Malkin, Warsaw







Seini, Suwalki (?)
Sereye, Suwalki (?)
Spotskin, Suwalki (?)
Suwalki, Suwalki
Wysokie Mazowieckie, Lomza


Taupse, Kuban

Narmanskaya, Kazan


Palekh, Vladimir



Gorodeya, Minsk
Dunaevtsi, Podolsk
Turki, Saratov


Known


Location








Known Location


Novocherkutino, (Tambov)?


1265
1267
1268
1270
1272
1273
1277
1280
1284
1286
1287
1288
1289
1290
1296
1300

1305
1306
1307
1308
1314
1324
1325
1329
1330
1334
1335
1342
1345
1347
1351
1352
1361
1362
1363
1364
1365
1368
1382
1385
1390
1393


Known Location

1396
1400
1402
1406
1409
1410
1413 Teikovo, Vladimir
1415
1434
1444 Glubokoe, Vilna
1445
1451
1467
1481
1507
1663


Edintsi, Bessarabia
Landvorovo, Vilna
Mozheiki, Kovno


Ekaterininshtat, Samara

Glowno, Piotrkow
St. Borokhudzhirsk, (?)


Faleshti, Bessarabia
Lemzal, Lifland
Schlok, Livonia


THE POST-RIDER/HMIUHK No. 41
November, 1997


Myagushev, Novgorod

Gonczyce, Siedlce

Bogorodsk, Nizhnii
Novgorod






MORE ITEMS OF POSTAL AND HISTORICAL INTEREST
by Professor A.S. Ilyushin.

Before proceeding with these additional pieces, the following comments are in order:-

(a) Re the cover advised by me and recorded in the immedaitely preceding article by Alex Artuchov, the
dots and numeral "1334" postmark in the truncated triangular form has been clearly identified as assigned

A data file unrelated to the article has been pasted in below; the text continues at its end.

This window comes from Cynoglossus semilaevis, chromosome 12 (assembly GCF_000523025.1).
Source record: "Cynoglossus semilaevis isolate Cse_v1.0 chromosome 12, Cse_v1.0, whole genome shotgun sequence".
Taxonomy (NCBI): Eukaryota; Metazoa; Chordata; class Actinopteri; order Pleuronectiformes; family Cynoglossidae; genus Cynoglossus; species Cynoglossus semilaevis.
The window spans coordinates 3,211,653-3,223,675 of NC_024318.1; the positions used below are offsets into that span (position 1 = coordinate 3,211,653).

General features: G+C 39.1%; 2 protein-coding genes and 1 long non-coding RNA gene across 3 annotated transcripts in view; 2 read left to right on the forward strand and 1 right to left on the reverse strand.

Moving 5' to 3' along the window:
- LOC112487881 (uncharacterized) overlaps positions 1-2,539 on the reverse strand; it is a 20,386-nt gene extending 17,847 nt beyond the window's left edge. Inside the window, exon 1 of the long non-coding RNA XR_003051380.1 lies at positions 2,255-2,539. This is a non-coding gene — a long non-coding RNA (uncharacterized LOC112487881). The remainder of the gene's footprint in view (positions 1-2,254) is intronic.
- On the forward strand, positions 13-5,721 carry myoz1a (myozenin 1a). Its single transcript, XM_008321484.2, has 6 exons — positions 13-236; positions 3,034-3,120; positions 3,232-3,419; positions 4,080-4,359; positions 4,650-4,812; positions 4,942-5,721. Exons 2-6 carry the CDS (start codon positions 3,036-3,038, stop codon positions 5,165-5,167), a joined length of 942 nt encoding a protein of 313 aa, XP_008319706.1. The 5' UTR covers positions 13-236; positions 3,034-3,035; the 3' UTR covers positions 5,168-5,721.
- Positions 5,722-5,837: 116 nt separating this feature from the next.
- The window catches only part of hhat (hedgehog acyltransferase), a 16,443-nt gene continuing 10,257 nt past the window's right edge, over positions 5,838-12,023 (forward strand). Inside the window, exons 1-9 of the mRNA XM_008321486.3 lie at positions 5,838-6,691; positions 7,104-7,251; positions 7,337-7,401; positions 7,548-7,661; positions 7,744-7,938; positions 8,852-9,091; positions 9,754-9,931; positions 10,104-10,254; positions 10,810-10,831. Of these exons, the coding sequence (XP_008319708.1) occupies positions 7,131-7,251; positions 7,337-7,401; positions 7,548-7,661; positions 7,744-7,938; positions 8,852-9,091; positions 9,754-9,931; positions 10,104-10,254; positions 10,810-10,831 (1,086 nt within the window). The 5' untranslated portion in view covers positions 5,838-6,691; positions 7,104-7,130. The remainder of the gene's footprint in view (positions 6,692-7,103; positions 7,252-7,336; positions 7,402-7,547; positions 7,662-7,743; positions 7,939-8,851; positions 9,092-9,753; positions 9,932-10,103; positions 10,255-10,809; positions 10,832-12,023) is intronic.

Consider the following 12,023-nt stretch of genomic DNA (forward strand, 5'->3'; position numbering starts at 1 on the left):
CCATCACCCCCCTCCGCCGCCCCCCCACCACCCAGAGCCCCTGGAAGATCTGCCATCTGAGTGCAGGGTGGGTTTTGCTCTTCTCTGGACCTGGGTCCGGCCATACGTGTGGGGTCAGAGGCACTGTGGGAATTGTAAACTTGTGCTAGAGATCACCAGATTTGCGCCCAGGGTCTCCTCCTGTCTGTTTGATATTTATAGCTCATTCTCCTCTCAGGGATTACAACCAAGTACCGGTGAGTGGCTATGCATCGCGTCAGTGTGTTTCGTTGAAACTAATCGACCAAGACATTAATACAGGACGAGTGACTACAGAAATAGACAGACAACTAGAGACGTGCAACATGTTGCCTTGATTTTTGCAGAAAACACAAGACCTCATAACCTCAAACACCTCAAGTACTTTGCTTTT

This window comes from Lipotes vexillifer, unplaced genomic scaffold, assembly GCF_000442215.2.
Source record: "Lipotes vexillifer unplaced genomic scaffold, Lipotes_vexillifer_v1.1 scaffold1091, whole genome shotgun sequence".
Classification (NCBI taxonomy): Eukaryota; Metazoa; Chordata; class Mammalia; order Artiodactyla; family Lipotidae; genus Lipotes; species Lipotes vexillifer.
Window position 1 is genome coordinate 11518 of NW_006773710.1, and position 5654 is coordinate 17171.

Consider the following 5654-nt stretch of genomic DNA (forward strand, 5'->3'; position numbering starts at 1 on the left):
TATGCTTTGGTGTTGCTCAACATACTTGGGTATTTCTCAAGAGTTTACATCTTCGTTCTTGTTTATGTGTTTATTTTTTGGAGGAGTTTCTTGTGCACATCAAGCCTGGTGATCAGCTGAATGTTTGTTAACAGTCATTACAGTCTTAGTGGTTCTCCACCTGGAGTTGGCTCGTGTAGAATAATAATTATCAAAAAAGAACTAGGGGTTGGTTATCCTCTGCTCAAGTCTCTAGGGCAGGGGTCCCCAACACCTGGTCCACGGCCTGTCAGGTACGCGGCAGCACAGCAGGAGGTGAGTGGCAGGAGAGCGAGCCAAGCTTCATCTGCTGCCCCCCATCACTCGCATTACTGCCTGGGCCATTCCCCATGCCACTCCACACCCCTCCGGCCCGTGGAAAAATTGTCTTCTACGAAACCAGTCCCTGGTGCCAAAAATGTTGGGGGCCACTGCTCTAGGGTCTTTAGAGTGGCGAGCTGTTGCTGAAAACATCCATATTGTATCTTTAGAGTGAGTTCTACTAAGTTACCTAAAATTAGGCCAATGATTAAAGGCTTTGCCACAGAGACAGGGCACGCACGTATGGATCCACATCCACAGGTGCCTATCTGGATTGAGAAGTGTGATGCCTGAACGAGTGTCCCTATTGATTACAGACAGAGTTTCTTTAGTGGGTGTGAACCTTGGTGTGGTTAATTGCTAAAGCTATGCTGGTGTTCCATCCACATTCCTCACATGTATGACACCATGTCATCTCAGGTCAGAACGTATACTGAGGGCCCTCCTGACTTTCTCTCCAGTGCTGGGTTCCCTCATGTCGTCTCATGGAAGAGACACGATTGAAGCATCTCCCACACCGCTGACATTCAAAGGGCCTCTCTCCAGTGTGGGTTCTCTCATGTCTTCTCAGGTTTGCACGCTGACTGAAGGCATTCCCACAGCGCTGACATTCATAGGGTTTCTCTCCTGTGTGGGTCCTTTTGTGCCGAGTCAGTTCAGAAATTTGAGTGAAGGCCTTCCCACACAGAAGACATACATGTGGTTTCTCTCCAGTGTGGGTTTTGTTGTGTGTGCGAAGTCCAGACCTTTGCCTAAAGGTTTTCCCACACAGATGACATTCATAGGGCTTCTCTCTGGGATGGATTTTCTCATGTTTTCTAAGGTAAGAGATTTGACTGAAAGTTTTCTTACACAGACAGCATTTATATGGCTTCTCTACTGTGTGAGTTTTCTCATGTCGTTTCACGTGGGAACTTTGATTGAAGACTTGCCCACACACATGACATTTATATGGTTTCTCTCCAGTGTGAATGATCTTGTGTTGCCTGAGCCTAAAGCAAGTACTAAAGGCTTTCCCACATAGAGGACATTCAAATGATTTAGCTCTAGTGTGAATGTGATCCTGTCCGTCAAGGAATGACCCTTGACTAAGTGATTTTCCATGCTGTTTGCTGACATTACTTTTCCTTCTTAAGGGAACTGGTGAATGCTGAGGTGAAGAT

to Moseiki in Kovno province (now MaZeikiai in Lithuania). The envelope is addressed in German "To
the high and well-born Baron Eduard Stempel in Irmelau via Tuckum", i.e. to the estate of HPMJIAB,
now Irlava and via the post office at TYKKYM, now Tukums; both places are currently in Latvia. Irmlav
itself did not offer postal services until 1916.

(b) The cover addressed completely in Armenian to I.V. Stalin in the Kremlin, as shown in "The Post-
Rider" No. 40, p.40, fig. 6, was sent from Leninakan on 10 December 1939. Now to the present items:-

/\ -18 Fig. I shows an unpaid
MI1II'III., o',rAIToniu,'i coioS1.nV. rocC'(ll. T/' 4 illustrated postcard,
UNIoN nSALE uMVsir LI. i<.s:. .- F sent from Zlatoust
OTKPbITOE IlHiUbMO. E POSTAL, 0 ,',. 25.7.05 to SPB 28 July,
S~. where the postage due
S.was not collected. This
c i.?),f 7 5. card was recently
h101.757 "improved" by drawing
S in the black circular
C 'A .. .... ...... RPO/TPO No. 64
.- 7- marking (Samara-
V'r .', Ryazhsk) with a ball
S,, pen (!) and the oval
4' "AOIlJIATITb"
Y ,-^ *,/P. Fig. 1. marking in red, also
S1:1, 310 C ',,i 1-t P!.g,. r ret h i'drp.. w ith a ball pen.















Fig. 2.
Fig. 2 features two different markings, namely of 1.7.14 with serial "a" and 26.10.17 with serial "?" for